personally, i think that public schools should have a comprehensive sex ed curriculum that is mandatory (not a choice for parents). if abstinence-only parents don't like it, they can just send their kid to a private school. it's quite obvious that those who are abstinence only are that way primarily due to religious beliefs. so therefore, the current curriculum (which is abstinence only) could be considered an imposition of religious beliefs in a government-run system.

  • JustOneGodLessThanU Feb 4, 2009

    The schools (aka the government) wants to teach children BECAUSE of the failure of the home...too many wivestales, too much religious mythinformation, too many apathetic parents...which all adds up to unplanned and unwanted teen pregnancies. THAT is why public schools need to teach kids human biology.

    Teaching abstinence-only has us ranked 9th in teen pregnancies. No surprise.

  • cartman Feb 4, 2009

    "Yet if the friends are taught properly at home as well as the "kids" who seek their advice problem resolved."

    There is the problem, most parents don't teach their kids properly. Many tell their kids abstinence is the only way. That doesn't help. Kids need to be informed, and since parents aren't doing a decent job the school system is stepping in. The teen pregnancy rate is an example of how parents are not doing a good job.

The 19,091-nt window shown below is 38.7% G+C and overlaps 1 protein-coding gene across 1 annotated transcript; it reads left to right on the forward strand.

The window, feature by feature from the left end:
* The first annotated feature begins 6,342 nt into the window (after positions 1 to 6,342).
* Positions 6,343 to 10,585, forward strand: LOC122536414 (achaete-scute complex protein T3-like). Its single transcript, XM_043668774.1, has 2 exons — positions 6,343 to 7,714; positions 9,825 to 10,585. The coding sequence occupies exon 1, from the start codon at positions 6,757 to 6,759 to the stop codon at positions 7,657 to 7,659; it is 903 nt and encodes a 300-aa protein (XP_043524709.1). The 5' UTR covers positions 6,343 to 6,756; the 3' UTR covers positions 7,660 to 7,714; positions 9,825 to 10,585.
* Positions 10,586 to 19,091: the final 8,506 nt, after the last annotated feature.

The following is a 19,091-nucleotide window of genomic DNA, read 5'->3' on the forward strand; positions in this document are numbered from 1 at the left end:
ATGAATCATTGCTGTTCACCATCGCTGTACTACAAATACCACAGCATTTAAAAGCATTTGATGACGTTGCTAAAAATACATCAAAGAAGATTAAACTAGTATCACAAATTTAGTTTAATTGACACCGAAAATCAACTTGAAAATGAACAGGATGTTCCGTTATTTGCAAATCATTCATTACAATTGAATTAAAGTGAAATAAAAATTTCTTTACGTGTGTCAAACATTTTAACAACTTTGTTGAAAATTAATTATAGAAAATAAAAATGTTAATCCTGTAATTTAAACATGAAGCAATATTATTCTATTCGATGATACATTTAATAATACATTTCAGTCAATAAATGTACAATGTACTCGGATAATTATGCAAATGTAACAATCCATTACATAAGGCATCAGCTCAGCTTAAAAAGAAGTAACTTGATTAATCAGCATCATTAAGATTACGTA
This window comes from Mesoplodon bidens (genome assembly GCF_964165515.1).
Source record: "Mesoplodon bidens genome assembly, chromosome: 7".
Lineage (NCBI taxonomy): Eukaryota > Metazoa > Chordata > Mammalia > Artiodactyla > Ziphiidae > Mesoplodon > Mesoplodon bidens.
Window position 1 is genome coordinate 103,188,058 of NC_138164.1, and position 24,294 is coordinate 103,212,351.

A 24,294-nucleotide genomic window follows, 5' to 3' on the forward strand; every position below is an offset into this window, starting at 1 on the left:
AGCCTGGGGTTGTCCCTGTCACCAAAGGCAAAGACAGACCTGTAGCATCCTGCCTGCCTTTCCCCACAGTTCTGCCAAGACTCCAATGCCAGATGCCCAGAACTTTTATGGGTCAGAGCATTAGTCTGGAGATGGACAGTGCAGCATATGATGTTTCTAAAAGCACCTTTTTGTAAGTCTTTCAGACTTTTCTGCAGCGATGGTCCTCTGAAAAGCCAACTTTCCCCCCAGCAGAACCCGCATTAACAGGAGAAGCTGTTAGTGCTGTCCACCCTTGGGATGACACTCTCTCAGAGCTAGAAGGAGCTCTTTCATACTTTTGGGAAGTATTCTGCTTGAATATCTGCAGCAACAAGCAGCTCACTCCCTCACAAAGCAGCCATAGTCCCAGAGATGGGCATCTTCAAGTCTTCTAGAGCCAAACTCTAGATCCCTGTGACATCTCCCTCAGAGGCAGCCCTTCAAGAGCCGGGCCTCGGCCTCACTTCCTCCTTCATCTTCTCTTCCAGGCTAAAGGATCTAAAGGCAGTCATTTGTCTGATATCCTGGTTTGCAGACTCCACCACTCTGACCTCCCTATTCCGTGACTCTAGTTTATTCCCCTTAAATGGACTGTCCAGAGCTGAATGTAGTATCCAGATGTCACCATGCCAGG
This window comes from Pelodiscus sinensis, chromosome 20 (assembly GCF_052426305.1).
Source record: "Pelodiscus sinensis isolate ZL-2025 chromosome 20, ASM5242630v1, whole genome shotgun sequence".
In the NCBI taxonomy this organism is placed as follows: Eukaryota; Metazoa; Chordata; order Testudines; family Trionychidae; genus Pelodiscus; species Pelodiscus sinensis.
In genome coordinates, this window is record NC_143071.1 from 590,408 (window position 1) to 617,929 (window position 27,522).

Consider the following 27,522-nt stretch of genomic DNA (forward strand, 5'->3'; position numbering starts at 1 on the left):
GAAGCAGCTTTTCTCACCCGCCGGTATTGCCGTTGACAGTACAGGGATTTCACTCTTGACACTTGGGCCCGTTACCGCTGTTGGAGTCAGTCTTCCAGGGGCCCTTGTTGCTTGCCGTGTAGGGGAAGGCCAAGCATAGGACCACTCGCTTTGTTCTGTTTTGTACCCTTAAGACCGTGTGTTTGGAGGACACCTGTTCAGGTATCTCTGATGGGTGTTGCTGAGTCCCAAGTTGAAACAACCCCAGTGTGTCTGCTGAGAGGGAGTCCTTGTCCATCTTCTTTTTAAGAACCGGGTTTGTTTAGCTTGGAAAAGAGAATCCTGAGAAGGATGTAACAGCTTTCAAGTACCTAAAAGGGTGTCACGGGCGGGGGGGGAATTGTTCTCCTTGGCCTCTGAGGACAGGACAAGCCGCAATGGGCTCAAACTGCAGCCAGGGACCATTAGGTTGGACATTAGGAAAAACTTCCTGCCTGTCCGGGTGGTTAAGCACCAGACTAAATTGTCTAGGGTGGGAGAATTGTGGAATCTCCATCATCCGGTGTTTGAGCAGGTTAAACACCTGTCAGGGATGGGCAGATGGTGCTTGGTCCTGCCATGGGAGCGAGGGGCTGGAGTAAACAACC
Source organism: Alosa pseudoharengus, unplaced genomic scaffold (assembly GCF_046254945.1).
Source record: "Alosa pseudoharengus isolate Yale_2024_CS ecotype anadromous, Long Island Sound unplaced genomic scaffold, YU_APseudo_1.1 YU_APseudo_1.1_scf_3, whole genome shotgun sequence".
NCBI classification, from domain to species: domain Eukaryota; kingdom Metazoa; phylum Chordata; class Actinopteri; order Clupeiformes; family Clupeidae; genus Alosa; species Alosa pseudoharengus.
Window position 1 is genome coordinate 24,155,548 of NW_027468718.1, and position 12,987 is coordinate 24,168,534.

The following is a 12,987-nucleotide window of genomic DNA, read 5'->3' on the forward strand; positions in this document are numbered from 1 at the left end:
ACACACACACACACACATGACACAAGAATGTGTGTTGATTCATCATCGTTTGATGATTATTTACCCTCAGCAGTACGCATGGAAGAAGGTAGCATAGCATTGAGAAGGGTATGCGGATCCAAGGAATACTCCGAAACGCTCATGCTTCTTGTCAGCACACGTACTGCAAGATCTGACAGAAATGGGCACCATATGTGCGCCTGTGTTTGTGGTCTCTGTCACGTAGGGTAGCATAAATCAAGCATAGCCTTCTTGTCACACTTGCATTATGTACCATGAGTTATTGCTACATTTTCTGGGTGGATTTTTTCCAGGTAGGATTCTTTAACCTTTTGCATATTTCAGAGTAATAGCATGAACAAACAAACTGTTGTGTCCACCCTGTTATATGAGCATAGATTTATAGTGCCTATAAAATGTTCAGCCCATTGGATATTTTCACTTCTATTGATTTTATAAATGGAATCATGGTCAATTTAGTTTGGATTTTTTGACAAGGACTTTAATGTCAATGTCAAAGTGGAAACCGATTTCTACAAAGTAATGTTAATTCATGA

• Thinkb4uspeak Feb 4, 2009

    My parents enrolled me in an alternative learning summer camp program where the teachers (exceptional educators recruited from around the state) took innovative and honest approaches to sex education. I wasn't a troubled kid-this was a college prep camp. But since this program was not associated with public schools their hands weren't not bound by all of the rules. I was so much more fortunate than my counter parts who learned sex-ed from late night cinemax, their other peers or by disasterous experimentation. They didn't attempt to teach morality. Instead they stated the risks bluntly, encourage questions with a confidential question box, advocated abstinence but emphasized personal responsibility. It was the best education I ever had. And although some of use were middle schoolers we approached the lessons with maturity as required by the teachers and the curriculum. It was the best education I ever had.